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Martin Luther King Jr. Day event features bishop’s talk on poverty

From: Youngstown Vindicator

By Linda m. Linonis (Contact)

Saturday, January 17, 2009


By Linda m. Linonis

The speaker asked his audience to work toward reducing, then eliminating, poverty.

YOUNGSTOWN — Bishop George V. Murry of the Catholic Diocese of Youngstown offered six action points people can take to work toward eliminating poverty.

The bishop addressed about 150 people representing various faiths, social services and community activism during the annual Dr. Martin Luther King Jr. celebration sponsored by the North Side Interfaith Partnership at Congregation Rodef Sholom, 1119 Elm St.

Here’s what Bishop Murry challenged people to do in his talk, “Poverty Locally and Beyond.”

1. Pray. “Pray for the elimination of poverty,” he said. “Praying helps us remember what our community needs.”

2. Work together. “Providing social and health services to those in need,” he said, is a cooperative effort. The diocese is getting hundreds of calls from people seeking help with food, rent, housing and utilities, he said, adding, “There is a good working relationship among agencies in the city.”

3. Be advocates. “Ask politicians what they will do in the first 100 days in office to reduce poverty,” the bishop said. He urged people to hold them accountable and make sure that “the promises they made are implemented.”

4. Support community organizers. Bishop Murry said the Mahoning Valley Organizing Collaborative and the Catholic Campaign for Human Development are two endeavors. ACTION (Alliance for Congregational Transformation Influencing Our Neighborhoods) recently received a grant from the Catholic Campaign and hired a new organizer to continue its Crime and Safety Campaign. He also noted that the Presbyterian Church provides grants for community organizers.

5. Credit services. “Providing realistic credit services for the poor is necessary,” he said, noting that they have been “taken advantage of.” “They need asset-building and credit-enhancing services to bank smarter,” he said.

6. Educators, artists and cultural leaders must unite. “They must come together and talk about and study the effects of poverty,” he said. “They should use their educational and artistic skills to break the grip of poverty.”

Bishop Murry cited the speech that Dr. King gave when he received the Nobel Peace Prize in which he discussed poverty. The bishop noted that King said there was no deficit in human resources but a deficit in human will to accomplish this goal. King realized, the bishop said, that the poor were eliminated from the mainstream of life and invisible. The bishop said to the audience, as King also did, that the time has come for an all-out war on poverty.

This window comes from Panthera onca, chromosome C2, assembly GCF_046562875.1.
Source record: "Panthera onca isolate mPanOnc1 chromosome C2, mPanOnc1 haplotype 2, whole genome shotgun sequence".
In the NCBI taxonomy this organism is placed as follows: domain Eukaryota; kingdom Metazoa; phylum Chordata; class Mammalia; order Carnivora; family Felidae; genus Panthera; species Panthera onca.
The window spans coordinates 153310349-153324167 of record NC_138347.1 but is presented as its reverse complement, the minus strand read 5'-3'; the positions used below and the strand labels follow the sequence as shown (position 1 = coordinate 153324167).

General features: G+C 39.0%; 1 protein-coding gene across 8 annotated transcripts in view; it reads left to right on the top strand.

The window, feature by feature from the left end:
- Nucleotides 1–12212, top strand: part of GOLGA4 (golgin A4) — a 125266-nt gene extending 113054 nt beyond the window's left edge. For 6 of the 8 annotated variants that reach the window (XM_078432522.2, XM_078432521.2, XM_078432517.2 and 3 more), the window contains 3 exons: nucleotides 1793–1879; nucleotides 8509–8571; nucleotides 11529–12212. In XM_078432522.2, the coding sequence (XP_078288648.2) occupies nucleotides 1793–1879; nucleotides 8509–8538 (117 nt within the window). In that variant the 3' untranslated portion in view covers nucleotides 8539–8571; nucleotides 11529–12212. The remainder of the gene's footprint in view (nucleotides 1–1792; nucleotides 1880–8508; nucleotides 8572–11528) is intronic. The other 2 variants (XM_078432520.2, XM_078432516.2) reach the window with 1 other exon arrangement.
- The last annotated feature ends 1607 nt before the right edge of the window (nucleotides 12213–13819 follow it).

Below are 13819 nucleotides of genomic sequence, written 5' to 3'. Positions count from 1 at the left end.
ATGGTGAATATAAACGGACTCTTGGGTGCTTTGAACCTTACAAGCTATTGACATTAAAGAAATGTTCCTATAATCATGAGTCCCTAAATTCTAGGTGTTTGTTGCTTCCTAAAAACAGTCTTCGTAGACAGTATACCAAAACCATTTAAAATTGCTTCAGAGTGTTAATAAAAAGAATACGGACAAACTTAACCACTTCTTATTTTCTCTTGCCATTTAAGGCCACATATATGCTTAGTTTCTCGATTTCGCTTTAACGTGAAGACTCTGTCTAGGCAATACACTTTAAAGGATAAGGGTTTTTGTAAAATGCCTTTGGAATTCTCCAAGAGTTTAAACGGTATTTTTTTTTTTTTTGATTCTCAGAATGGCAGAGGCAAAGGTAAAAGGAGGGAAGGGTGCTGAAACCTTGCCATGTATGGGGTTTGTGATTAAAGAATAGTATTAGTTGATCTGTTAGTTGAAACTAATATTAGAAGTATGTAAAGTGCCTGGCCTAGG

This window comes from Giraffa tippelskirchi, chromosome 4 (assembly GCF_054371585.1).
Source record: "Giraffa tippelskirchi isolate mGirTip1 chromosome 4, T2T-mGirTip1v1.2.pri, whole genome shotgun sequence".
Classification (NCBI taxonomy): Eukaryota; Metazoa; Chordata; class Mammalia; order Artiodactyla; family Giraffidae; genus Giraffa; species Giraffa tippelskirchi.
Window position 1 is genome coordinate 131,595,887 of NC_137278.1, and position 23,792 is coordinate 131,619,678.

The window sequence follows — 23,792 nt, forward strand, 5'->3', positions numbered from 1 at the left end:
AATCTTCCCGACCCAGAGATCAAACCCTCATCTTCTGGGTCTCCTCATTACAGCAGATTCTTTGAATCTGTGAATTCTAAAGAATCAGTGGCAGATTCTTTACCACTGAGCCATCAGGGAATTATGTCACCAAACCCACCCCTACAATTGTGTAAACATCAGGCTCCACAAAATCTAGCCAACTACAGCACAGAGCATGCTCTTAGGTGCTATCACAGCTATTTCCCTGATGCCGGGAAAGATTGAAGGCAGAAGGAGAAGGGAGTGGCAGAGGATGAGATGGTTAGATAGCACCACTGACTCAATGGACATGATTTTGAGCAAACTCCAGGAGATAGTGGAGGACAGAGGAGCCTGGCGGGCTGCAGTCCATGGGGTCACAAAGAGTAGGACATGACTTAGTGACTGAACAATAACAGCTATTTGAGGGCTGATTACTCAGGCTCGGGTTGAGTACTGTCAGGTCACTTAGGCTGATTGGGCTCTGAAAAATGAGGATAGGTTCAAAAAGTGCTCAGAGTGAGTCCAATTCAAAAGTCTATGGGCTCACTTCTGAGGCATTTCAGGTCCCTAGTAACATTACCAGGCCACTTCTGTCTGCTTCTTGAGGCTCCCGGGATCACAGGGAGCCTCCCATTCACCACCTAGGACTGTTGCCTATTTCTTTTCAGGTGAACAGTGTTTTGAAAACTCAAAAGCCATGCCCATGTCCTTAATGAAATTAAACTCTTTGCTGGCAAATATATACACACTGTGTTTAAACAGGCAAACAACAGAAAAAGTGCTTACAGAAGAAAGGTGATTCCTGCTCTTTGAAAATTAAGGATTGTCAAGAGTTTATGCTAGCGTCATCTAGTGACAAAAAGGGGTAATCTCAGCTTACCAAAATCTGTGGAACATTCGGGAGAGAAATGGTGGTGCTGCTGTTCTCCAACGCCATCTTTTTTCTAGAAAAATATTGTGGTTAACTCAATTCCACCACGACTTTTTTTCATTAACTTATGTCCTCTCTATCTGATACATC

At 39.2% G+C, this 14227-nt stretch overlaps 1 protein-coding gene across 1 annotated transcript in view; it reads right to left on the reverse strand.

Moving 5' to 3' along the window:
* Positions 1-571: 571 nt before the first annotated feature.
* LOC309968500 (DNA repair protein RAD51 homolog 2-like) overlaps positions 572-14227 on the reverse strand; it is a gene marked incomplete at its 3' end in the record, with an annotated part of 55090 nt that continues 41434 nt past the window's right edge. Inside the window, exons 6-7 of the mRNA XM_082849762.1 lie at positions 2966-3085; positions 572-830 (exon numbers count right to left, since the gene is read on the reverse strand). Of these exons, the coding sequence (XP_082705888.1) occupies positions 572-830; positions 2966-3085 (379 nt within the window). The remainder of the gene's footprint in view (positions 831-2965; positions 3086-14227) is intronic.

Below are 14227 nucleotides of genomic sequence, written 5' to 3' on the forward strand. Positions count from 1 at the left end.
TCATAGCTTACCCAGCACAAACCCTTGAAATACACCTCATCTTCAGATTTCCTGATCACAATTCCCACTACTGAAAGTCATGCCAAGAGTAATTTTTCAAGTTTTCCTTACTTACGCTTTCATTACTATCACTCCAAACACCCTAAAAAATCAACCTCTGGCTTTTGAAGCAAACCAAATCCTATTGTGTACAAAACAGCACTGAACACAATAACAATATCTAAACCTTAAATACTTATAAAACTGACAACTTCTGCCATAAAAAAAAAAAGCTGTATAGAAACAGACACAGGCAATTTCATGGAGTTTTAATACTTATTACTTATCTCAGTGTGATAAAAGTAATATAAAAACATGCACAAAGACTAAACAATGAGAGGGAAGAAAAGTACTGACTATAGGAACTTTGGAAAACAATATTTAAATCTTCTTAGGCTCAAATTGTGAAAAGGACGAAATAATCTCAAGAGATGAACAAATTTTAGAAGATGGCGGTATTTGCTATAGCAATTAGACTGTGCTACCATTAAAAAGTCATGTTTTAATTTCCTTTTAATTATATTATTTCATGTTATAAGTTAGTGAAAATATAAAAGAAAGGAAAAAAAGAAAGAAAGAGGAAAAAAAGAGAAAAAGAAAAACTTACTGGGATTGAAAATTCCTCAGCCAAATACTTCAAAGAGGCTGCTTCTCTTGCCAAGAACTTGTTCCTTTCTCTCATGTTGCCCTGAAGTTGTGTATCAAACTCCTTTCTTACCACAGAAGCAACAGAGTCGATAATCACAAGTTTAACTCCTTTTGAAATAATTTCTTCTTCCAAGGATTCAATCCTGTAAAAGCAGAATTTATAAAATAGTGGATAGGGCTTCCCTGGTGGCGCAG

And here’s why. Bishop Murry prefaced the six points by noting that the MLK observance Monday calls attention to the civil rights activist’s work that included the goal of “outlawing poverty in the United States and the world.”

The bishop cited statistics from the U.S. Census Bureau concerning poverty. He said nationally about 12.4 percent of all American households live in poverty. In 2007, statistics showed that 37.4 million people were impoverished, he said, and in 2006, the number was 36.4 million.

“In Ohio, 13.1 percent of the population is in poverty,” he said. “Ohio is 19th in the nation of people living in poverty.” Bishop Murry said. He also added that Youngstown has 37.6 percent of its households living in poverty.

Bishop Murry said poverty reveals “broken relationships with ourselves, our community and God.” He said it is the duty of for-profit and nonprofit organizations to reduce and eliminate poverty. “In the Catholic diocese, Catholic Charities wants to reduce poverty by half by 2020,” he said, adding that the National Jewish Federation and interfaith efforts also are working to reduce poverty.

Bishop Murry was introduced by Dr. Sherry Linkon of Rodef Sholom.

Before his talk, a Kabbalat Shabbat was led by Rabbi Franklin Muller of Rodef Sholom. Writings of Dr. King from the Birmingham, Ala. city jail were featured and read by the Rev. Solomon Hill of Centenary United Methodist Church, the Rev. Joseph Rudjak of Sts. Peter and Paul Catholic Church, Sister Isabel Rudge of St. Columba Cathedral, Monsignor Robert Siffrin of St. Edward Church, Pastor Dennis Garner of Tabernacle Baptist Church, Sister Patricia McNicholas of Beatitude House and Karen O’Malia of Rodef Sholom and First Unitarian Universalist Church. Pastor Greg Calko and Richard Brown United Methodist Church also are in the interfaith partnership. A potluck dinner also was held.

Filed under: Culture, Economic Policy, Market Place, morals, Politics, Social Doctrine, Social Justice, Spirituality

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